Also included in this retrospective review are data from three atypical long-term (>24 months) survivors. Most notable was a marked accumulation of lipids in one atypical survivor (patient 14) after therapy (Fig. 6). For example, the LipMM13 signal (approx. 10,000 a.u.) in the spectrum shown in Fig. 6C was more than 800 standard deviations above the LipMM13 signal observed in other treated DIBSGs (27 ± 12 a.u.). Lipid intensity peaked between 5 and 12 months after therapy when lipids also became apparent on T1-weighted images. At 21 months after initial diagnosis, high choline relative to Cr was detected in a spectrum of a newly detected focus adjacent to the main lesion consistent with tumor. Baseline MRS was not performed in this subject. Patient 7, an atypical long-term survivor, had a baseline MRS comparable with what was observed in the majority of patients with DIBSG (Fig. 7A). An artifact, caused by a partially magnetic shunt, prevented the acquisition of interpretable MRS data from the lesion at follow-up. Spectra from the third atypical long-term survivor (patient 16) were obtained 31 and 34 months, respectively, after initial diagnoses at the final stage of the disease. At this late point the spectra resembled the pattern of progressed DIBSGs with prominent lipids and tCho (Fig. 7B).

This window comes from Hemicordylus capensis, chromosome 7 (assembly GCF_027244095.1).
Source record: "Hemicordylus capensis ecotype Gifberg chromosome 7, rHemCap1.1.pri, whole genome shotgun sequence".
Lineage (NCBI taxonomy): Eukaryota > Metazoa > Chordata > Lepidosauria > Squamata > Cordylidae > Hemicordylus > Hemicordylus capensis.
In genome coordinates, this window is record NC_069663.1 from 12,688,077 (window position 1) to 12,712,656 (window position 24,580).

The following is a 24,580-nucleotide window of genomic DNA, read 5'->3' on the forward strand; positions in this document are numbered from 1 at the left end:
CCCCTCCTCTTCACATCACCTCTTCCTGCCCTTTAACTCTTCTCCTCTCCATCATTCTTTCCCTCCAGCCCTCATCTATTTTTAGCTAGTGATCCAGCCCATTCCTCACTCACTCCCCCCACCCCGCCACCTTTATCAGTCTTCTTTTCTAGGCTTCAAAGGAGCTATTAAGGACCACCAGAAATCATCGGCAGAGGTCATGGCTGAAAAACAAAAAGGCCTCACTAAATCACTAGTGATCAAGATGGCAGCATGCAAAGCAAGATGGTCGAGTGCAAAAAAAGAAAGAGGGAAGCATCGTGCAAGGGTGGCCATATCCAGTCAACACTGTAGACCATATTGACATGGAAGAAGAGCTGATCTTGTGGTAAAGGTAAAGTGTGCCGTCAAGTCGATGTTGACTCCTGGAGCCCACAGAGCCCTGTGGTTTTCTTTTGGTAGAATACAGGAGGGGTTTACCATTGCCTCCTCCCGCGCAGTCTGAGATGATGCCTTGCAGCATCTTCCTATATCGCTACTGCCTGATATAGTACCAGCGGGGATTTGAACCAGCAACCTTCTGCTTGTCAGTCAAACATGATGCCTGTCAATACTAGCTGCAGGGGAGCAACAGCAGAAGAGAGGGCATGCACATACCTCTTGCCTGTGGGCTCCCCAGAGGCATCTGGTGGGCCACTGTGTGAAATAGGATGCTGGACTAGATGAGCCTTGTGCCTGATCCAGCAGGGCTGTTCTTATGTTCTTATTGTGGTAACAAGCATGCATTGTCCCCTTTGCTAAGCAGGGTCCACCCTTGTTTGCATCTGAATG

Fig. 6
(A – E) MR spectroscopy (MRS)/MRI of patient 14. MRS of this atypical long-term survivor revealed a marked accumulation of lipids in the lesion after radiation therapy several hundred standard deviations above levels observed in other treated ...
Fig. 7
MR spectroscopy (MRS) of atypical long-term survivors (patients 7 [Pt 7] and 16 [Pt 16]). (A) Baseline MRS of patient 7 is comparable with what has been observed in the majority of patients with diffuse intrinsic brainstem glioma (DIBSG) at baseline (compare ...